In South Florida -- Kimbo's turf -- popular morning drive DJs Paul Castronovo and "Young" Ron Brewer, who rarely discuss the UFC, talked about the fight before it aired. The morning after, Castronovo called Nelson's win the "gayest thing I've ever seen on television." Once intrigued by Kimbo, the hosts blew him off for not being able to beat a big, fat guy who didn't appear to be hurting him at all.

Aside from their lessened opinion of Kimbo Slice (most people seem to like the guy more now in spite of the loss, and the UFC is going out of their way to build on that for obvious reasons), Paul and Ron echoed a lot the same opinions I've heard and read from new viewers that saw that fight. The majority opinion from the non-MMA crowd is "That fat guy who asked the promoter for a cheeseburger is a real MMA fighter and Kimbo Slice isn't? Check please."

That's not Roy Nelson's fault. If he went out of his way to make the fight more exciting, he would have abandoned his game plan and exposed himself to a greater chance of defeat. It's not the fault of knowledgeable MMA fans for building up Nelson as a respectable MMA fighter, because he is (doughy physique notwithstanding).

If the new viewers were turned off by Nelson, it seems as if the UFC and Spike TV turned that negative into a positive by helping Kimbo Slice repair his own image. All things considered, that was the big victory here. Win or lose, Roy Nelson was never going to be a breakout superstar. The money -- and the potential new fans -- always rested with Kimbo, and they've done as good a job protecting that investment as possible given that the guy didn't win his first (and potentially last, but they're teasing otherwise) fight on TUF.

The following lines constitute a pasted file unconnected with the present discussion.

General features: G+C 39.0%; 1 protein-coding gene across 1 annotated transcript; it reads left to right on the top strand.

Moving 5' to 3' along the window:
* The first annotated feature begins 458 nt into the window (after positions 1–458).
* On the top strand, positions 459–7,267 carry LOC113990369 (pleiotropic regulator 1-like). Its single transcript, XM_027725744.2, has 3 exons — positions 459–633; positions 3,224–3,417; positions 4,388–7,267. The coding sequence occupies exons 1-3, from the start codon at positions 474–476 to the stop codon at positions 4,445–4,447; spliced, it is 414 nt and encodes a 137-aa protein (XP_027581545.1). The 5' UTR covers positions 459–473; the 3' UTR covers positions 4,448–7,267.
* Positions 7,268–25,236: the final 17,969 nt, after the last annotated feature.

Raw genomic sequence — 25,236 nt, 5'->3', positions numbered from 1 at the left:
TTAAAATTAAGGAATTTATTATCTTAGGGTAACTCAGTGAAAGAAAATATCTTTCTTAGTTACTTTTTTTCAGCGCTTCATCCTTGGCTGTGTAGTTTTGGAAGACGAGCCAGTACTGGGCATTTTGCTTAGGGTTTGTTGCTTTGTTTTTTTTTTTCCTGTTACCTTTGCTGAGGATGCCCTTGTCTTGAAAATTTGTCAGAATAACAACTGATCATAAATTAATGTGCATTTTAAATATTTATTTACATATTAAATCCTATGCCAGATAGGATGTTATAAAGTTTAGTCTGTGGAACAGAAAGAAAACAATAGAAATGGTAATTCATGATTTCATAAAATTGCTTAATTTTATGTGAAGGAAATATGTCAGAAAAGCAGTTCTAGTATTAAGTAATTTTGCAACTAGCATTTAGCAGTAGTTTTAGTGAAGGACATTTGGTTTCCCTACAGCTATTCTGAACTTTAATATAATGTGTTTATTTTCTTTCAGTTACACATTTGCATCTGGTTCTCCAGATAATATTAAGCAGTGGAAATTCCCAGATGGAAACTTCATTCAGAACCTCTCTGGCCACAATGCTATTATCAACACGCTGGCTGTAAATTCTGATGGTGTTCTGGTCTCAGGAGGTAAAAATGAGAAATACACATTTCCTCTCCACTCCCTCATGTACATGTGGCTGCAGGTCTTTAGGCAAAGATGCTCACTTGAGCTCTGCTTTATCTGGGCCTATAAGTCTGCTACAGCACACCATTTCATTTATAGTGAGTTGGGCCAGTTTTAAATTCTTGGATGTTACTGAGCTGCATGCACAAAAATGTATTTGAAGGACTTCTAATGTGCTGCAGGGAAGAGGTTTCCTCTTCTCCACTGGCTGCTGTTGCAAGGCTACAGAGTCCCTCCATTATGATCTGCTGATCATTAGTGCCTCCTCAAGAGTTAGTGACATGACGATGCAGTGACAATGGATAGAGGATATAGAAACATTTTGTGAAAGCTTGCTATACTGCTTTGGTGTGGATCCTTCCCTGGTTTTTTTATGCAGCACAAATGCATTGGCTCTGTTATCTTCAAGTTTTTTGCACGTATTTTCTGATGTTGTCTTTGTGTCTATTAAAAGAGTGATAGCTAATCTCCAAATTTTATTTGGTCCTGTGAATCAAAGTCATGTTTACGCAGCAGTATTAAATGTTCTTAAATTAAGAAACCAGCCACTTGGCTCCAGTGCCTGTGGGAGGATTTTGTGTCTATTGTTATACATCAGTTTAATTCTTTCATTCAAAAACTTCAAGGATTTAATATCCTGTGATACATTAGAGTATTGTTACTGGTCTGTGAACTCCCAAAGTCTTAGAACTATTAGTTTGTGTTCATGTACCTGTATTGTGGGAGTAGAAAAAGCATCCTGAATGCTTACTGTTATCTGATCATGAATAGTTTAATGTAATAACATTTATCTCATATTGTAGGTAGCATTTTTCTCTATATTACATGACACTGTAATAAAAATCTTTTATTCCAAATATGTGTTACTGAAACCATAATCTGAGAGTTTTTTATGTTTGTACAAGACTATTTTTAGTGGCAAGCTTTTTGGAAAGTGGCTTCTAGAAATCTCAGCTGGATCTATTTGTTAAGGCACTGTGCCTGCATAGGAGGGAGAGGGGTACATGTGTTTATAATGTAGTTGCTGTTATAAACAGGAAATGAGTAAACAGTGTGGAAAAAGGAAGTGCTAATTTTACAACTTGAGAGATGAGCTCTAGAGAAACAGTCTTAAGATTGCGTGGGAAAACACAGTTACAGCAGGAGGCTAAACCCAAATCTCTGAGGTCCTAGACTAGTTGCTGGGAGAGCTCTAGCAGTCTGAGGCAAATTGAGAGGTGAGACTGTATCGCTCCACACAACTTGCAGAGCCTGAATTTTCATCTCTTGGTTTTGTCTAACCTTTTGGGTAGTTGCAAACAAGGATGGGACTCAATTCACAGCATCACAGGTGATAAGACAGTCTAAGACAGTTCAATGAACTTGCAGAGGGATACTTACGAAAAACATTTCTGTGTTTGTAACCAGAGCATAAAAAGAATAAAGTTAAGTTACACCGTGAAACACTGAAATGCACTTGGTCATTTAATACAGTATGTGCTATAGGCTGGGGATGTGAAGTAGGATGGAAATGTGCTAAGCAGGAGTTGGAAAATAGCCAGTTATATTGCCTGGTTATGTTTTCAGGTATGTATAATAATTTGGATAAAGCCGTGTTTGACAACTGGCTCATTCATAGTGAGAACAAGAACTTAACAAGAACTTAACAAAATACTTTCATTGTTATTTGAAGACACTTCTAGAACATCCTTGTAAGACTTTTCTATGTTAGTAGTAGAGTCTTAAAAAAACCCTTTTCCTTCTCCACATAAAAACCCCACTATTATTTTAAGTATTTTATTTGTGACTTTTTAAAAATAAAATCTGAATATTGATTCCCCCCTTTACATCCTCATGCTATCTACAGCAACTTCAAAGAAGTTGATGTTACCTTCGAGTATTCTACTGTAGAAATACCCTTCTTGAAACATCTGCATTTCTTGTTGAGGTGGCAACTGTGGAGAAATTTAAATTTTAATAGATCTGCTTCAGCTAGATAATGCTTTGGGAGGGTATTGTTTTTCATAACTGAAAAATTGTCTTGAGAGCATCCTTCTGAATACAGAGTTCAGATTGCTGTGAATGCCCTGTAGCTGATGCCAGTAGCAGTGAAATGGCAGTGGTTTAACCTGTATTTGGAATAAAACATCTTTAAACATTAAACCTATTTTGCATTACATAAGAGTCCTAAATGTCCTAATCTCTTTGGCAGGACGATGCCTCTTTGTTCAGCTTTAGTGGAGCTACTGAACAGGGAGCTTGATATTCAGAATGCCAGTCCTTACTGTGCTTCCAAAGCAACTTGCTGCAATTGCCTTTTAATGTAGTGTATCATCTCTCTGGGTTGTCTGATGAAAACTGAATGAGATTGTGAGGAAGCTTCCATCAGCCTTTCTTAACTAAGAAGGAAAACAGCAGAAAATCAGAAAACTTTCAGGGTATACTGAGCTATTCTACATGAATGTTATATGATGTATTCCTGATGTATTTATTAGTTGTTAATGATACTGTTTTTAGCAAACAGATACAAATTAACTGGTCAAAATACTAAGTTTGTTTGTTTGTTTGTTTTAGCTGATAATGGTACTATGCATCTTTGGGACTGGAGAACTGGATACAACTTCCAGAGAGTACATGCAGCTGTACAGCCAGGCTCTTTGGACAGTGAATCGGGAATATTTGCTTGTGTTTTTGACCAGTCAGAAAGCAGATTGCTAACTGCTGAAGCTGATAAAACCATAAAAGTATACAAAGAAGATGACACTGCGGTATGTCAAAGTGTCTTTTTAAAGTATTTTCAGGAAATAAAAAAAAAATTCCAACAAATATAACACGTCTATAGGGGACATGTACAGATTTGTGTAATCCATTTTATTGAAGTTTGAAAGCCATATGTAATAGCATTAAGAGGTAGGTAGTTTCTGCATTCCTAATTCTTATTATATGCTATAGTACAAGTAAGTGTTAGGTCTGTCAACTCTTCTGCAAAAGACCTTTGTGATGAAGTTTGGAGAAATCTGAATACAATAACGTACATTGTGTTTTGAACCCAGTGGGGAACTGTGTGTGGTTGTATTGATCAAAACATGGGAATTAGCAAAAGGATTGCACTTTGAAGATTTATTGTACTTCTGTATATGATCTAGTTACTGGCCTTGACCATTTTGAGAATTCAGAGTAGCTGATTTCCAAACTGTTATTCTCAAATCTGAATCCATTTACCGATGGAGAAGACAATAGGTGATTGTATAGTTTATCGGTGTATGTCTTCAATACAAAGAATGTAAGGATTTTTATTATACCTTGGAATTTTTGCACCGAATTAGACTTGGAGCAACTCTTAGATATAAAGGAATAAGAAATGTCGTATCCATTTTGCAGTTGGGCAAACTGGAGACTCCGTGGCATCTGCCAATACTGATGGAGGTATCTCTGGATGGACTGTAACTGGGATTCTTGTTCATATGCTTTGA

A year ago, longtime MMA fans hated Kimbo Slice for being a street fighter soiling the sport's reputation by waltzing right in as a main eventer on network TV. Today, the casual fans hate Roy Nelson for being a chubby guy that puts on boring fights. We know Nelson is the exception to the rule, but they don't. The trick is getting them to tune in again to find otherwise.

What's worse for the potential growth of MMA in the mainstream: An exciting one-trick pony like Kimbo, or a well-rounded fighter that bores the casual fans and doesn't look the role of a true athlete? What's more likely to turn away potential new fans?

At what point does the sport have to make concessions for the casual fans in order to grow the business, and where would you draw that line? I'm interested in your opinions, so fire away.

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Since: May 31, 2009
Posted on: October 27, 2009 3:49 pm

Trading places: Kimbo Slice and Big Country

Right on Linus!!!!

Kind of hope that Dana feeds Roy "Whopper" Nelson to Cain Valesquez or someone else capable of poinding his fat butt out right off the bat if he wins TUF.